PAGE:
I’m not a religious person. Before this, I was apathetic about God; I didn’t believe or not believe. I don’t attend church. Don’t pray. After I got off of the phone with Hubby I went to the chapel. I knelt on the kneeling thing (I told you, not religious!), clasped my hands and just said “please” over and over and over. I couldn’t get anything else out.
Hubby arrived around 1230. By that point the doctors had their meeting and decided to try one last medication. And so far it was working. It was keeping her heart rate down while increasing her blood pressure. Things were turning around. The key now was that she needed to start getting rid of all of the extra fluid. She needed to pee it out.
I sent this update to my girlfriends at 8 pm Friday night: “She’s been relatively stable now for about 7 hours. They seem to have found a combination of meds that is working, but they’re literally taking it hour by hour. I asked the cardiologists if it was okay to be feeling hopeful and he said yes, that he’s feeling better too. So we are absolutely nowhere near out of the woods but at least we’re not at the end game like we were this morning. The meds could still stop working at any point. They’re going to completely stop trying to treat the fluid mess. Although it’s uncomfortable and needs to go, it’s not life threatening at the moment. That was the problem yesterday–she’d be stable so they would lower the doses to give her medication for the fluid, and then she would start to crash and they’d take her off of that medication and put her back on the other stuff. So now they’re going to stop treating the fluid and concentrate on getting her stable for at least a full day before doing anything else. But we’re staying positive. And when she turns this all around and I become a religious zealot, you can blame it all on Zoe.”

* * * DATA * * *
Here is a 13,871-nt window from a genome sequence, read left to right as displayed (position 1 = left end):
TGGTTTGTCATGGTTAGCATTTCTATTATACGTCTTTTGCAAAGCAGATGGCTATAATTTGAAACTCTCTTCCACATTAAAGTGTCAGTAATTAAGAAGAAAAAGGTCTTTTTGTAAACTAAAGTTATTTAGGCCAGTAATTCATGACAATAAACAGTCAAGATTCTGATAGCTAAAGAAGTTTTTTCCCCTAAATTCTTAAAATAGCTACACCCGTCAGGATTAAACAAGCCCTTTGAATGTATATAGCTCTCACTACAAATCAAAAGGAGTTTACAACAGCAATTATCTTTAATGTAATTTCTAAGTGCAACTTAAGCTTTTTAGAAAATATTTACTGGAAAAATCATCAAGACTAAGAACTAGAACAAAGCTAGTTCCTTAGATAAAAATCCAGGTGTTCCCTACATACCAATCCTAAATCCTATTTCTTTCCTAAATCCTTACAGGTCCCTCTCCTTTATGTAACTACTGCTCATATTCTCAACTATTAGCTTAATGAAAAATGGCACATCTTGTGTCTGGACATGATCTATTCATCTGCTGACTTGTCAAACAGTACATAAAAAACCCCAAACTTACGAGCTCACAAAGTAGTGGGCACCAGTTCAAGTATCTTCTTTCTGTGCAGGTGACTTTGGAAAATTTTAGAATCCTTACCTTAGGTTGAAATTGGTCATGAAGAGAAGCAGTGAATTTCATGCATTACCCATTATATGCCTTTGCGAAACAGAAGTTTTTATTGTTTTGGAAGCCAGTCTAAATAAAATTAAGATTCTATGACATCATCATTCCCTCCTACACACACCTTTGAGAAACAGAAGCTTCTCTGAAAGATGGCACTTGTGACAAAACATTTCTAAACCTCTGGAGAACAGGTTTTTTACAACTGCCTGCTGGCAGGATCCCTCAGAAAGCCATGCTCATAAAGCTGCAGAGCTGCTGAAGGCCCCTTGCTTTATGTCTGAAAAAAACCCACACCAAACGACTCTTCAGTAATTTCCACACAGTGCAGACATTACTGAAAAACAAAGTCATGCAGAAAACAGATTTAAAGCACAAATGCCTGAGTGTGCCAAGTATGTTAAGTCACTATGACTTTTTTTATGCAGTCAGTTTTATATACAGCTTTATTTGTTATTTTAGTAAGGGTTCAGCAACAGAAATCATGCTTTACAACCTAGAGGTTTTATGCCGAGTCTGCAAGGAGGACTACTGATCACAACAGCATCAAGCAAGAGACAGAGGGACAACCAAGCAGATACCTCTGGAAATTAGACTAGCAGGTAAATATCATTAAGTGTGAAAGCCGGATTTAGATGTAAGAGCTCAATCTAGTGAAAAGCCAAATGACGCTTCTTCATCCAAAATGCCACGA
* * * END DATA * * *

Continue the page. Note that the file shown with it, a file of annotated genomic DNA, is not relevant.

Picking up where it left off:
And things continued to go well. She had a good night Saturday night and a great day on Sunday. In the morning I wrote, “They ended up putting her on the lasik last night (the medicine to help bring down her fluid), which I wasn’t too thrilled about when the nurse first told me since they said they were going to wait a nice long time to make sure she was completely stable. But even on that last night, she remained stable. So it must’ve been the right call! We’ll see…” and “Good news from both sets of doctors! Her numbers are stable so they’re going to leave everything exactly how it is now. The goal is to get her to stay just like this!”